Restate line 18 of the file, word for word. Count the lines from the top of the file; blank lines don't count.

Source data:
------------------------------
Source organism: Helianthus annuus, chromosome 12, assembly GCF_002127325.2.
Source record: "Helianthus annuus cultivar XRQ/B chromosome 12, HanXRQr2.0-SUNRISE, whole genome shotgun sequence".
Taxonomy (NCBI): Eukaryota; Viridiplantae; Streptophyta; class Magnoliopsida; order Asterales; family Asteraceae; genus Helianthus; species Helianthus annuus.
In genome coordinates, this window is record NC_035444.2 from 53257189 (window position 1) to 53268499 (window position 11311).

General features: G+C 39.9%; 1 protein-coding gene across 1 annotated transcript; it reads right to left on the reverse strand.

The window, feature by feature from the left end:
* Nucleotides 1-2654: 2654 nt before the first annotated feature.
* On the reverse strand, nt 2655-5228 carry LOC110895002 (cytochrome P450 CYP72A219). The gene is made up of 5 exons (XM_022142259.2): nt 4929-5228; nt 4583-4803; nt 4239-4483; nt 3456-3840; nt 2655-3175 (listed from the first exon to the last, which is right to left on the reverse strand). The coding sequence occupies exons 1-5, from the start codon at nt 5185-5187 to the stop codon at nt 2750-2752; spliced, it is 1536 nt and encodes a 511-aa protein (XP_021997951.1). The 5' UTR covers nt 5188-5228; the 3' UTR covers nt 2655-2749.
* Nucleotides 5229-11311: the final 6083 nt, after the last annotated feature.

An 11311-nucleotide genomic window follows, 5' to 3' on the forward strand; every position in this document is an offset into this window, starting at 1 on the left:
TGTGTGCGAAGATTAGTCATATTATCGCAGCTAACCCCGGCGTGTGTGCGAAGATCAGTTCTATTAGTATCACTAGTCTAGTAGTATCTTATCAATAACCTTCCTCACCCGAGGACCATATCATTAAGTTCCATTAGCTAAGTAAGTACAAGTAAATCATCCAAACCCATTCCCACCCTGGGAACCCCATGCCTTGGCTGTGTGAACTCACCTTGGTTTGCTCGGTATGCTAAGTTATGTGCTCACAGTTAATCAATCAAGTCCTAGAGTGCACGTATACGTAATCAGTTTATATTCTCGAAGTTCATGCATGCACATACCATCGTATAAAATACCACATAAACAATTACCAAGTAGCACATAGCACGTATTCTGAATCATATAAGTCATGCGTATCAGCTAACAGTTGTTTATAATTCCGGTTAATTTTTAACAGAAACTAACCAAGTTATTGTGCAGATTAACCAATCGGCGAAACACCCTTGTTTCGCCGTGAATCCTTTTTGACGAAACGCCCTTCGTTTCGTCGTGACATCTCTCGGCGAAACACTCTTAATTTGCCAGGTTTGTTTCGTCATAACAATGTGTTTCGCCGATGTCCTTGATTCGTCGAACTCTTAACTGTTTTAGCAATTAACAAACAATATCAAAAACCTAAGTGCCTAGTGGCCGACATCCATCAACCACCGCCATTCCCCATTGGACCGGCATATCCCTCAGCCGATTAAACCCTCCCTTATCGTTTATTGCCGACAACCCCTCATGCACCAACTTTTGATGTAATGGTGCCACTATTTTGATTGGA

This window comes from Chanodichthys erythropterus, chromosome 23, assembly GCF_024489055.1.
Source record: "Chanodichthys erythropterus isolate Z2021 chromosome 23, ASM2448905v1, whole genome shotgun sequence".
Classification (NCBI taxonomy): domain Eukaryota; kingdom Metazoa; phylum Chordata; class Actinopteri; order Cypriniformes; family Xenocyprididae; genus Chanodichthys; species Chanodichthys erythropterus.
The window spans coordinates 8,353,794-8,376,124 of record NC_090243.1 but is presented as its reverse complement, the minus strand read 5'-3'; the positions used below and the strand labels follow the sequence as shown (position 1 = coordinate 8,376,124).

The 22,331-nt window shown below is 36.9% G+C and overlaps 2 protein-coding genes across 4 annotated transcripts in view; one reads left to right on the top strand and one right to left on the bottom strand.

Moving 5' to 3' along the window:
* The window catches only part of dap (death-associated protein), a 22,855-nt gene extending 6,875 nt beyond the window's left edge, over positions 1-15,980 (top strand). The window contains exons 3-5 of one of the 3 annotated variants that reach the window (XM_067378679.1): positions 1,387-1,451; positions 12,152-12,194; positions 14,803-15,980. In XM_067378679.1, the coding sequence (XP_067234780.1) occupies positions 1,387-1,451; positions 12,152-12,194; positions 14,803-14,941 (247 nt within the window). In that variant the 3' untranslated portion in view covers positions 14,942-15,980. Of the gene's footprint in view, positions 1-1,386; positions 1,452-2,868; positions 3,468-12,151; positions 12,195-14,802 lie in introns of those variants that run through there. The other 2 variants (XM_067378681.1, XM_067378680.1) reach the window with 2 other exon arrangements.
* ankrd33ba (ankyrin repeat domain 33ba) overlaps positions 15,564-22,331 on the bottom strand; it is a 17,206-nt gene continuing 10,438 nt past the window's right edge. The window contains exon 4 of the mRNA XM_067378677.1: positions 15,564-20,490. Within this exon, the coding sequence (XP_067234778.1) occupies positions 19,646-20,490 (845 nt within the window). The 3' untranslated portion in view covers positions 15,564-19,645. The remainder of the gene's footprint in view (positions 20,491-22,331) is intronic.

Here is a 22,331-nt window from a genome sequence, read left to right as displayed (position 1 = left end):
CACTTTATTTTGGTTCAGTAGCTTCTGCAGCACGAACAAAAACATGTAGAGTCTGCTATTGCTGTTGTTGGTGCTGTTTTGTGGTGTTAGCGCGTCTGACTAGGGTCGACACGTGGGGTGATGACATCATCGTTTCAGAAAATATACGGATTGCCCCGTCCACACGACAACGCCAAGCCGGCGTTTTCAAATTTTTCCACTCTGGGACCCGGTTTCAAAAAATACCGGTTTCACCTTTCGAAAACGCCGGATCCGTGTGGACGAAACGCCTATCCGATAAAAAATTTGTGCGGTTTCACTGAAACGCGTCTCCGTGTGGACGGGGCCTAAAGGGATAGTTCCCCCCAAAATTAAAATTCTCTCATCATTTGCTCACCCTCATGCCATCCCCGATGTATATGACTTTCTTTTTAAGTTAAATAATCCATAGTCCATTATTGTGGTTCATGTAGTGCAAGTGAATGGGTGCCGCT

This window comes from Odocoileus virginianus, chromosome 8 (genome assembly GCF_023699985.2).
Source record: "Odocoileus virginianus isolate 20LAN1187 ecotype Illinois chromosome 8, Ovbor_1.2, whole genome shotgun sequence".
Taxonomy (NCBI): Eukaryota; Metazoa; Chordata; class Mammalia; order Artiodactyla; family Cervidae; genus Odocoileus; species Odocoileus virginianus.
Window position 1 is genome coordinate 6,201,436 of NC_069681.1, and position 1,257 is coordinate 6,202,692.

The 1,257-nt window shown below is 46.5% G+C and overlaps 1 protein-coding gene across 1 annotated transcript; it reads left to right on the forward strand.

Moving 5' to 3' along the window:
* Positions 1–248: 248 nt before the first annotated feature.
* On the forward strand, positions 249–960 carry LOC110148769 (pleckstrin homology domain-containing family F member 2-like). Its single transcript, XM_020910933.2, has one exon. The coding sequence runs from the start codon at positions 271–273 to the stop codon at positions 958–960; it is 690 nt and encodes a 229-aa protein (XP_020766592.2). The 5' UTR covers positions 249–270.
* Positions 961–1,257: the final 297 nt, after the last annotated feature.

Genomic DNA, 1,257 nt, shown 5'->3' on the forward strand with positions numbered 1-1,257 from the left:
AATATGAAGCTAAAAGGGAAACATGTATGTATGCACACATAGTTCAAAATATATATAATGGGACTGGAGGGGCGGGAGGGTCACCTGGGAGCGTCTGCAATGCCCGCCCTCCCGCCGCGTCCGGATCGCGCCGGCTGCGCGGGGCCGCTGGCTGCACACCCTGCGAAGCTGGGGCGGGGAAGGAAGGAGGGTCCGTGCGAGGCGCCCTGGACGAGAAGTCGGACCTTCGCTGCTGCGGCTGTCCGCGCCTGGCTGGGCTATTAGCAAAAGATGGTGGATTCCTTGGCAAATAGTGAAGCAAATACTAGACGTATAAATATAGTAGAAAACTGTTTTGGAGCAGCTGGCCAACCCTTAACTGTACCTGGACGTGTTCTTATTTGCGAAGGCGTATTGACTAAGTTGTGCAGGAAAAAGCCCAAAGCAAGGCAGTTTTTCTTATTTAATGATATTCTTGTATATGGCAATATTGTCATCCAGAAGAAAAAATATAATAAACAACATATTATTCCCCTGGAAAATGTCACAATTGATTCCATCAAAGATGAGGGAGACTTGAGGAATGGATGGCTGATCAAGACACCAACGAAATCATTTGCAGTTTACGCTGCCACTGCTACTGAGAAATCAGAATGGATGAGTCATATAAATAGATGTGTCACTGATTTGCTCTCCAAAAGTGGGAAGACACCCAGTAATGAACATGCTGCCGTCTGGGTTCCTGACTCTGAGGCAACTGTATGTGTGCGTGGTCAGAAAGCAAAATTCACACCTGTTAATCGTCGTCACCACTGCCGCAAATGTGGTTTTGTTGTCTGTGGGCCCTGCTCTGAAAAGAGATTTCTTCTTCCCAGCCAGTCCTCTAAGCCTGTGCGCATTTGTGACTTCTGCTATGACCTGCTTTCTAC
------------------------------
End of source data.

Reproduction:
* The window catches only part of dap (death-associated protein), a 22,855-nt gene extending 6,875 nt beyond the window's left edge, over positions 1-15,980 (top strand). The window contains exons 3-5 of one of the 3 annotated variants that reach the window (XM_067378679.1): positions 1,387-1,451; positions 12,152-12,194; positions 14,803-15,980. In XM_067378679.1, the coding sequence (XP_067234780.1) occupies positions 1,387-1,451; positions 12,152-12,194; positions 14,803-14,941 (247 nt within the window). In that variant the 3' untranslated portion in view covers positions 14,942-15,980. Of the gene's footprint in view, positions 1-1,386; positions 1,452-2,868; positions 3,468-12,151; positions 12,195-14,802 lie in introns of those variants that run through there. The other 2 variants (XM_067378681.1, XM_067378680.1) reach the window with 2 other exon arrangements.